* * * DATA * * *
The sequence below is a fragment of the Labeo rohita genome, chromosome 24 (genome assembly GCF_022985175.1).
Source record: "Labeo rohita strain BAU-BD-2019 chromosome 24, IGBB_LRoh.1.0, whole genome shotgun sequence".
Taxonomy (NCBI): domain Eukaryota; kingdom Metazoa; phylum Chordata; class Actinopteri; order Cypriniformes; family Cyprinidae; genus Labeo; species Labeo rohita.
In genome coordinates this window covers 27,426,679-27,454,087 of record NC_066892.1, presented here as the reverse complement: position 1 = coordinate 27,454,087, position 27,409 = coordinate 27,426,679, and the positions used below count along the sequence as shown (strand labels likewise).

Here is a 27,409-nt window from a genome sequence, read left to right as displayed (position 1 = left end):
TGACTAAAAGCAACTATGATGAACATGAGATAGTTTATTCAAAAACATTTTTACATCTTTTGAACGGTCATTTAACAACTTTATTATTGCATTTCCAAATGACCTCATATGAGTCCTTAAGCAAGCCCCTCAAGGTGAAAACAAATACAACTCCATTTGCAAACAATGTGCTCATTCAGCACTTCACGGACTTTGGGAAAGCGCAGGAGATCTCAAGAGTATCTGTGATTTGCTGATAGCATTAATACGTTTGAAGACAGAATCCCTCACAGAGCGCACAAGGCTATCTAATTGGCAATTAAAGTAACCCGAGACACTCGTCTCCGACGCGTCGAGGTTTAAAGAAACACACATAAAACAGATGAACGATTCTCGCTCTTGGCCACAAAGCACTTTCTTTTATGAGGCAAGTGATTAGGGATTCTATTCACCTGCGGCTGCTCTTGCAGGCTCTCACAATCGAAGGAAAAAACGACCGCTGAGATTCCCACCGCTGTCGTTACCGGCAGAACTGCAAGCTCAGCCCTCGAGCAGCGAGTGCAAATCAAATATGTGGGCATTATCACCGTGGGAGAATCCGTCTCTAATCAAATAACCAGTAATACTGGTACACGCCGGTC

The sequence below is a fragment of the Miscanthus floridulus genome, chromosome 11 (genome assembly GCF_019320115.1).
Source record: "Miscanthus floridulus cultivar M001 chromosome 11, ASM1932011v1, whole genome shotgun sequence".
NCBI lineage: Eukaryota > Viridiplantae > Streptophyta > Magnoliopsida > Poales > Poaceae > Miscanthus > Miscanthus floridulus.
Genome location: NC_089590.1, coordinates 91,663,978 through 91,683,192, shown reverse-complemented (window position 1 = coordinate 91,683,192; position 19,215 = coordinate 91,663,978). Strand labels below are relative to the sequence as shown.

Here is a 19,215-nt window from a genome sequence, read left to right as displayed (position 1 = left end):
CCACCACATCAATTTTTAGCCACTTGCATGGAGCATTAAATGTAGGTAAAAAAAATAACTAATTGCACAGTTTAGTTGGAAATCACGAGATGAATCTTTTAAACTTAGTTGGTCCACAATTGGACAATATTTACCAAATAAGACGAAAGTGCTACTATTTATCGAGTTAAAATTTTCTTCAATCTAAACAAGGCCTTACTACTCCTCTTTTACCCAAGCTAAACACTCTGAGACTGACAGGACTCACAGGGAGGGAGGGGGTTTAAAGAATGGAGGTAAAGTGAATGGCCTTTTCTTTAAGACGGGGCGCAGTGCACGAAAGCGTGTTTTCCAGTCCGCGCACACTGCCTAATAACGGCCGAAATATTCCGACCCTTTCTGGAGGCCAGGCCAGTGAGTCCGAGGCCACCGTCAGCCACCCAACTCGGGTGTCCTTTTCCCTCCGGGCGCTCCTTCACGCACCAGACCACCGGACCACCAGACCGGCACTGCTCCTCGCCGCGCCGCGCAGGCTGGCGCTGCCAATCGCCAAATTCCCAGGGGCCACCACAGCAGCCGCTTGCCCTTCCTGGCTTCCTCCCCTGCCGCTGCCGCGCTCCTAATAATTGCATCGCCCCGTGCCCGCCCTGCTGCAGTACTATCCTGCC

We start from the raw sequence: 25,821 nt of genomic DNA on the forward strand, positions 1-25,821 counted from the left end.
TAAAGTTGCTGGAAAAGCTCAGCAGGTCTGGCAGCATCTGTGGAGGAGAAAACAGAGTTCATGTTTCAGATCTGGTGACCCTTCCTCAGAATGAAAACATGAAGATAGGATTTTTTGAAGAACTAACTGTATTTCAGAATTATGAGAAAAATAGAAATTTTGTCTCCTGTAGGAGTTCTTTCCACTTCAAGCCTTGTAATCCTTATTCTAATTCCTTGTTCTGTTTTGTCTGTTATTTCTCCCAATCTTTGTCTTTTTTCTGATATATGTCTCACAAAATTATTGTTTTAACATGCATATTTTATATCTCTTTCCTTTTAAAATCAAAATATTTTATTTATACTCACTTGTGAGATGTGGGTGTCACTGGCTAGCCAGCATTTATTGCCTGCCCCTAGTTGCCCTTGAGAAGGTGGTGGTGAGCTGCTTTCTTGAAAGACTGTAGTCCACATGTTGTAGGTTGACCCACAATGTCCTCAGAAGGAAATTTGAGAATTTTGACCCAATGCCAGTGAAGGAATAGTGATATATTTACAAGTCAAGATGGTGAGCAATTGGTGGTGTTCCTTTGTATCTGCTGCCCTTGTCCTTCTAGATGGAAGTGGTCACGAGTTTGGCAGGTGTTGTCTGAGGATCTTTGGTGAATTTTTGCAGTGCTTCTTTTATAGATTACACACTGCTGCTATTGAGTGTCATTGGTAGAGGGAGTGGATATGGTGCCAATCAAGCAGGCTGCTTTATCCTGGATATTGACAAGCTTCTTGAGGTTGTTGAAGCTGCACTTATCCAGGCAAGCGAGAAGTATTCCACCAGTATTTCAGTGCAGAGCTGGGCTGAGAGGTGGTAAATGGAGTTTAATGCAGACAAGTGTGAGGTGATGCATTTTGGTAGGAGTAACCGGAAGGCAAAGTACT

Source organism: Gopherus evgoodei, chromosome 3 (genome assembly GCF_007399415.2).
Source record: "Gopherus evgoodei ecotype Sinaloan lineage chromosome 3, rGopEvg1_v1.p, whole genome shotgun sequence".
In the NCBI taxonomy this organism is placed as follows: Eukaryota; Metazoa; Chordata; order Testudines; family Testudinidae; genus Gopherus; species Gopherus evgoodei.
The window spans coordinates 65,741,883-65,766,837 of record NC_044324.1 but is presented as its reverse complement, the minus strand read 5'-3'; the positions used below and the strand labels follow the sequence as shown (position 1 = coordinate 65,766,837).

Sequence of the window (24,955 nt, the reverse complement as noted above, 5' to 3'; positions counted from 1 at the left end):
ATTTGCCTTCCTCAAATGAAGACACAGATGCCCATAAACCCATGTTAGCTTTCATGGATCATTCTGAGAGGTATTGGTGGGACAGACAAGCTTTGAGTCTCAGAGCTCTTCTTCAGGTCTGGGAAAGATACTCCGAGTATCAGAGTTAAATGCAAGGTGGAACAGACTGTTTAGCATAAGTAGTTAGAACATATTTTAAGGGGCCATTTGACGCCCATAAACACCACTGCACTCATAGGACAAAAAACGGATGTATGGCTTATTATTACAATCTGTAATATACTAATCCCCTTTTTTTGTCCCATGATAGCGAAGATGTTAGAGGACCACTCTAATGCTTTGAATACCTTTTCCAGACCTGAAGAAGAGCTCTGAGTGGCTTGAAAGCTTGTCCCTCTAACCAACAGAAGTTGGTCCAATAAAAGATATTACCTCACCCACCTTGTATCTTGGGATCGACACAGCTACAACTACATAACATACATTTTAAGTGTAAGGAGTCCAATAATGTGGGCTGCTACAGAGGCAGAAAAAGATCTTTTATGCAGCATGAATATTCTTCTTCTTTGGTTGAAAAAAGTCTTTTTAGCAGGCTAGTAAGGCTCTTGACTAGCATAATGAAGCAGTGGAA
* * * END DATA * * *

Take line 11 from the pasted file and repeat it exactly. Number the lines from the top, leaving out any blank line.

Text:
Here is a 19,215-nt window from a genome sequence, read left to right as displayed (position 1 = left end):